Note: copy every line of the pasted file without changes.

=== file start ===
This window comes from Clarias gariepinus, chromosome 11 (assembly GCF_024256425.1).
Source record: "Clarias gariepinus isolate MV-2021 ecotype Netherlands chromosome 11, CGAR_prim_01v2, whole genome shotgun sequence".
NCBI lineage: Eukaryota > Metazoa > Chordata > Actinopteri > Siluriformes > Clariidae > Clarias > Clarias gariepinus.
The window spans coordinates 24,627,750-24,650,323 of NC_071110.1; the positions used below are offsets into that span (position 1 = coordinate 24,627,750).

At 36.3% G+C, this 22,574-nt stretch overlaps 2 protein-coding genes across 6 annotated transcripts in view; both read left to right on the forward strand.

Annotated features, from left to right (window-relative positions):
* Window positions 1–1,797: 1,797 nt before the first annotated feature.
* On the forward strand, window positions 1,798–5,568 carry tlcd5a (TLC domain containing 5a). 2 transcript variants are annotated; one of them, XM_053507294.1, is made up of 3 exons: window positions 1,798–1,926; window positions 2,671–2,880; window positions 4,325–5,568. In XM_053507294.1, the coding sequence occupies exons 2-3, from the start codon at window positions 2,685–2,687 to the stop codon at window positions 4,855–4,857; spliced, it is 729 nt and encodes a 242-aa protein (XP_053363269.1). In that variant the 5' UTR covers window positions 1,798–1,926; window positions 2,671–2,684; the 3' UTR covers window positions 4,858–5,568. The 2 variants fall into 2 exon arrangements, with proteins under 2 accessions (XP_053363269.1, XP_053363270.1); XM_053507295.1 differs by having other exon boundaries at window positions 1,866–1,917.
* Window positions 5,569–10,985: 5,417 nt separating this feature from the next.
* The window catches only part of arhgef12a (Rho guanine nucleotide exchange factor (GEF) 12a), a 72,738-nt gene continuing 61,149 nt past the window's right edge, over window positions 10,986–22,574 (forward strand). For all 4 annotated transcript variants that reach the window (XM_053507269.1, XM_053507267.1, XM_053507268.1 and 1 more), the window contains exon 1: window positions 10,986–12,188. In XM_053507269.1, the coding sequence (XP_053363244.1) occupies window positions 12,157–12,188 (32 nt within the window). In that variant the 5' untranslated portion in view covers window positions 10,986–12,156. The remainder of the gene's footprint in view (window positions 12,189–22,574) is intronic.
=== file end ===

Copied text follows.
This window comes from Clarias gariepinus, chromosome 11 (assembly GCF_024256425.1).
Source record: "Clarias gariepinus isolate MV-2021 ecotype Netherlands chromosome 11, CGAR_prim_01v2, whole genome shotgun sequence".
NCBI lineage: Eukaryota > Metazoa > Chordata > Actinopteri > Siluriformes > Clariidae > Clarias > Clarias gariepinus.
The window spans coordinates 24,627,750-24,650,323 of NC_071110.1; the positions used below are offsets into that span (position 1 = coordinate 24,627,750).

At 36.3% G+C, this 22,574-nt stretch overlaps 2 protein-coding genes across 6 annotated transcripts in view; both read left to right on the forward strand.

Annotated features, from left to right (window-relative positions):
* Window positions 1–1,797: 1,797 nt before the first annotated feature.
* On the forward strand, window positions 1,798–5,568 carry tlcd5a (TLC domain containing 5a). 2 transcript variants are annotated; one of them, XM_053507294.1, is made up of 3 exons: window positions 1,798–1,926; window positions 2,671–2,880; window positions 4,325–5,568. In XM_053507294.1, the coding sequence occupies exons 2-3, from the start codon at window positions 2,685–2,687 to the stop codon at window positions 4,855–4,857; spliced, it is 729 nt and encodes a 242-aa protein (XP_053363269.1). In that variant the 5' UTR covers window positions 1,798–1,926; window positions 2,671–2,684; the 3' UTR covers window positions 4,858–5,568. The 2 variants fall into 2 exon arrangements, with proteins under 2 accessions (XP_053363269.1, XP_053363270.1); XM_053507295.1 differs by having other exon boundaries at window positions 1,866–1,917.
* Window positions 5,569–10,985: 5,417 nt separating this feature from the next.
* The window catches only part of arhgef12a (Rho guanine nucleotide exchange factor (GEF) 12a), a 72,738-nt gene continuing 61,149 nt past the window's right edge, over window positions 10,986–22,574 (forward strand). For all 4 annotated transcript variants that reach the window (XM_053507269.1, XM_053507267.1, XM_053507268.1 and 1 more), the window contains exon 1: window positions 10,986–12,188. In XM_053507269.1, the coding sequence (XP_053363244.1) occupies window positions 12,157–12,188 (32 nt within the window). In that variant the 5' untranslated portion in view covers window positions 10,986–12,156. The remainder of the gene's footprint in view (window positions 12,189–22,574) is intronic.